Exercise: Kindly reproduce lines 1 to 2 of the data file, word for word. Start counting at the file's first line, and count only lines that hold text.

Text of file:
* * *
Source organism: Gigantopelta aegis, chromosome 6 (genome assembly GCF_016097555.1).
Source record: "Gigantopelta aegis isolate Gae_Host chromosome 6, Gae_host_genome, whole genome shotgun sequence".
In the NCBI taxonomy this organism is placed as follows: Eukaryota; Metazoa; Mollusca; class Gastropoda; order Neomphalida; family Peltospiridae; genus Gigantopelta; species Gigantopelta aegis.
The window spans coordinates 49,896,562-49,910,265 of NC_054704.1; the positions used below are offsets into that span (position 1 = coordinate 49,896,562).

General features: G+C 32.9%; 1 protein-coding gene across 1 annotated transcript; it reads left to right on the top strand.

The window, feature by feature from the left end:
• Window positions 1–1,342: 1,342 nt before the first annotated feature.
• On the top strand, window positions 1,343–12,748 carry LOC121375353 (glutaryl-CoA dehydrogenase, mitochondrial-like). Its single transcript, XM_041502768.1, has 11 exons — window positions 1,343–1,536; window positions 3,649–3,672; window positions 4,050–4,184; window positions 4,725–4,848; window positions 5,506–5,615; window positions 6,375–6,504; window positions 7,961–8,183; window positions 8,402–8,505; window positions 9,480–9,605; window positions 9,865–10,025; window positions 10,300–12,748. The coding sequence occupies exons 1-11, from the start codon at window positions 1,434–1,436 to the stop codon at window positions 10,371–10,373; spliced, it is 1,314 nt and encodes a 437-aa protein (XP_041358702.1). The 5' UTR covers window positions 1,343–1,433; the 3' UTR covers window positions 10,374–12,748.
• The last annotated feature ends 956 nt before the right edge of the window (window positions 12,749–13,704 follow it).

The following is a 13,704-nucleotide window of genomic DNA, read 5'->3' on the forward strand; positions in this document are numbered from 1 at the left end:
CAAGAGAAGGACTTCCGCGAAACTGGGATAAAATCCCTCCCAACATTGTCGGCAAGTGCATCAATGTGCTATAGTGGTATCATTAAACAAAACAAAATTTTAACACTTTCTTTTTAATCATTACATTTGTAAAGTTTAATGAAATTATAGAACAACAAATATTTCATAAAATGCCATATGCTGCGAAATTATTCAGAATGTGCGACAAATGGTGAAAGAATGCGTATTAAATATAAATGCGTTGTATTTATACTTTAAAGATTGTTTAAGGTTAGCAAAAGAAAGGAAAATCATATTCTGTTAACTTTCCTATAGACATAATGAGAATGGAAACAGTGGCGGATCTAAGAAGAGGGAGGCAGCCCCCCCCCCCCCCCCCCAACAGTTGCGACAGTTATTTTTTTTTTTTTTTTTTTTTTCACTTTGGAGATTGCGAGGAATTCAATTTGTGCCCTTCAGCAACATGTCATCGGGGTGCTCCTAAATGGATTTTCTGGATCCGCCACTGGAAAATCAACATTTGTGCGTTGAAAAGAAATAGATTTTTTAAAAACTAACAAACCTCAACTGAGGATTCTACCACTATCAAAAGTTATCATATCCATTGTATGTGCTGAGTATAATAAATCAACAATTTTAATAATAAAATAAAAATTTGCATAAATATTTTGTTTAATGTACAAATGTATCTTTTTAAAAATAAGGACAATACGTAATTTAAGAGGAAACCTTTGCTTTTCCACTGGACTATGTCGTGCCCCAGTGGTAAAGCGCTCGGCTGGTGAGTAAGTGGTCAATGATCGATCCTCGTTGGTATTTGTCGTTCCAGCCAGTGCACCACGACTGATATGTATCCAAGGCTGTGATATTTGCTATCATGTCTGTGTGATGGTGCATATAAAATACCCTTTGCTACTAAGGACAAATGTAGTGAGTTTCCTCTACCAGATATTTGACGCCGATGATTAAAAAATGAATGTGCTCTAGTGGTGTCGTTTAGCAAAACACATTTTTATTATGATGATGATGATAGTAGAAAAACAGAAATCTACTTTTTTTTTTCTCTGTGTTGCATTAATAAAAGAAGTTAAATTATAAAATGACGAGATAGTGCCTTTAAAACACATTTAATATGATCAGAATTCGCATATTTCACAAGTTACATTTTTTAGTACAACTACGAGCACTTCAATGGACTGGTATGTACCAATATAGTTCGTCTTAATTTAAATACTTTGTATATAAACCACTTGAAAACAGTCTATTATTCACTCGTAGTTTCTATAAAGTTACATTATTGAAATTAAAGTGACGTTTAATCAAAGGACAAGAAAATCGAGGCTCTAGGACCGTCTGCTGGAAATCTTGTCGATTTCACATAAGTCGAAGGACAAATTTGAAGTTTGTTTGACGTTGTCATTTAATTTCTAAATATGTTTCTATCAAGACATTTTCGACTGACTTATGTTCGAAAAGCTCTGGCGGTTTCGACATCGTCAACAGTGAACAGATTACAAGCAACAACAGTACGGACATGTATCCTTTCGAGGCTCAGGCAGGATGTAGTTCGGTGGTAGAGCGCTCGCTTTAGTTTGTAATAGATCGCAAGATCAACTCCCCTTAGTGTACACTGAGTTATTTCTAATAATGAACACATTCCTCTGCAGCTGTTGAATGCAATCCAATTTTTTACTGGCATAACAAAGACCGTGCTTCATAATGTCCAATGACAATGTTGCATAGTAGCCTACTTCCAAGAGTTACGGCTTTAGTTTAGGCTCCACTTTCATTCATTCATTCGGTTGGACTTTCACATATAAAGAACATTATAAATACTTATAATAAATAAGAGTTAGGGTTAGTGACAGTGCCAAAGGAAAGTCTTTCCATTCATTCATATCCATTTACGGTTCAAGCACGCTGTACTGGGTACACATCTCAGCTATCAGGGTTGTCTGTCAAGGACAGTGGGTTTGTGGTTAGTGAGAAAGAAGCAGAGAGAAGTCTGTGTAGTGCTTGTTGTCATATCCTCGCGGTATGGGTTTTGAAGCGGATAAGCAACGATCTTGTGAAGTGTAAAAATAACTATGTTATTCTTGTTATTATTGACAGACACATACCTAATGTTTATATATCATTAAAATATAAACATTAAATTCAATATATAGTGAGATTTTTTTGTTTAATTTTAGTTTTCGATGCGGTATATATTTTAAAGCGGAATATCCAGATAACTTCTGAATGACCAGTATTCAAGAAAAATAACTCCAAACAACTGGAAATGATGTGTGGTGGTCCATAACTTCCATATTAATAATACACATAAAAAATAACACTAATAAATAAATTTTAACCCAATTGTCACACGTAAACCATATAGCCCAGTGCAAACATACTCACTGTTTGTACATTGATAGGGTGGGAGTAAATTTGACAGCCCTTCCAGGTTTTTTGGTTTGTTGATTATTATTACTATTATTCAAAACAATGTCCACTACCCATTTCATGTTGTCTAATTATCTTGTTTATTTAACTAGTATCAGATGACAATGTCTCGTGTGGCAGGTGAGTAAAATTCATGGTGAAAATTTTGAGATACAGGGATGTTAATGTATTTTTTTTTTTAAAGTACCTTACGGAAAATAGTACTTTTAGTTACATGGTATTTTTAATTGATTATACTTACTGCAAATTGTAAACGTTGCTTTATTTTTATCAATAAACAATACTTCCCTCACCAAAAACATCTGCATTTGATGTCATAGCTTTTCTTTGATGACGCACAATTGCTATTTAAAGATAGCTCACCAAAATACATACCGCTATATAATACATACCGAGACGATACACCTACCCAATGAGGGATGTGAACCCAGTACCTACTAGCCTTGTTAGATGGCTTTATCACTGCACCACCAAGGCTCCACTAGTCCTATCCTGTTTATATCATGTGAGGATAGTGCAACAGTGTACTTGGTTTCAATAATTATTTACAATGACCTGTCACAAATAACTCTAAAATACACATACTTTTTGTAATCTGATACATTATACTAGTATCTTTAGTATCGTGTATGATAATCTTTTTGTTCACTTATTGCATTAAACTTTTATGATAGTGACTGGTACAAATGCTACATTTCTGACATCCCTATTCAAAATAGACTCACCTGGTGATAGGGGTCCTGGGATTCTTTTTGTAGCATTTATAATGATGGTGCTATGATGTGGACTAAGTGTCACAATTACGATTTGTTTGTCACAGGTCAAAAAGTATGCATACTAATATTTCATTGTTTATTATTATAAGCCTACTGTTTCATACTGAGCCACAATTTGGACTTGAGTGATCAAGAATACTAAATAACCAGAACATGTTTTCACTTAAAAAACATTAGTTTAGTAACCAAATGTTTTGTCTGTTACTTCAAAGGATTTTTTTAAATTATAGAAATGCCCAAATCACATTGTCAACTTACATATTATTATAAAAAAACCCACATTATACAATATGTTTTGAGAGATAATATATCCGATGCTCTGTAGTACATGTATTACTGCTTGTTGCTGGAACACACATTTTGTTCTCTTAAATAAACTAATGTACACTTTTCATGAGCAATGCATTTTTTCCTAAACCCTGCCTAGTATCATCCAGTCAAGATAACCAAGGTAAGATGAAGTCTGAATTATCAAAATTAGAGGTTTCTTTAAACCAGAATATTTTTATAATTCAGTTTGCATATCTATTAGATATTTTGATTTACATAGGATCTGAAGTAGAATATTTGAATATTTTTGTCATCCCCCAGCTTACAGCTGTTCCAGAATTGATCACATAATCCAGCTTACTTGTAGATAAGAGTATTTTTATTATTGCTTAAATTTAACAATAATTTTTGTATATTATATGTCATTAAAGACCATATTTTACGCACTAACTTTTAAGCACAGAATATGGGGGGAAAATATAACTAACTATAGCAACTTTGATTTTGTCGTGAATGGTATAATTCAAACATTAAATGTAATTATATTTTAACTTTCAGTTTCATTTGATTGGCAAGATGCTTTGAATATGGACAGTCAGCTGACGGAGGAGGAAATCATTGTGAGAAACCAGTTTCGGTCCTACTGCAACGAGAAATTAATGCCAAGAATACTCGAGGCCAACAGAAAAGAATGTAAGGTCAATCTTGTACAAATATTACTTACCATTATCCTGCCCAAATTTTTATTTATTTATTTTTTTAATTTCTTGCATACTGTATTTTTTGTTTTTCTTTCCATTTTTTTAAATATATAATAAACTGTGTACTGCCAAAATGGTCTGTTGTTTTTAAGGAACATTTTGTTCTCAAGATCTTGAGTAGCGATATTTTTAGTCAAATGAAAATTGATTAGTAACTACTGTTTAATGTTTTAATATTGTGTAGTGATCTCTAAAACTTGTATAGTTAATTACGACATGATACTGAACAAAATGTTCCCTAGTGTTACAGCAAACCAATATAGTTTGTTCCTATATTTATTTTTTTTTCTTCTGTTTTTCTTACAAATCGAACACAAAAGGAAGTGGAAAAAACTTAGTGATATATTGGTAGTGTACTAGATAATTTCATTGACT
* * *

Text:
Source organism: Gigantopelta aegis, chromosome 6 (genome assembly GCF_016097555.1).
Source record: "Gigantopelta aegis isolate Gae_Host chromosome 6, Gae_host_genome, whole genome shotgun sequence".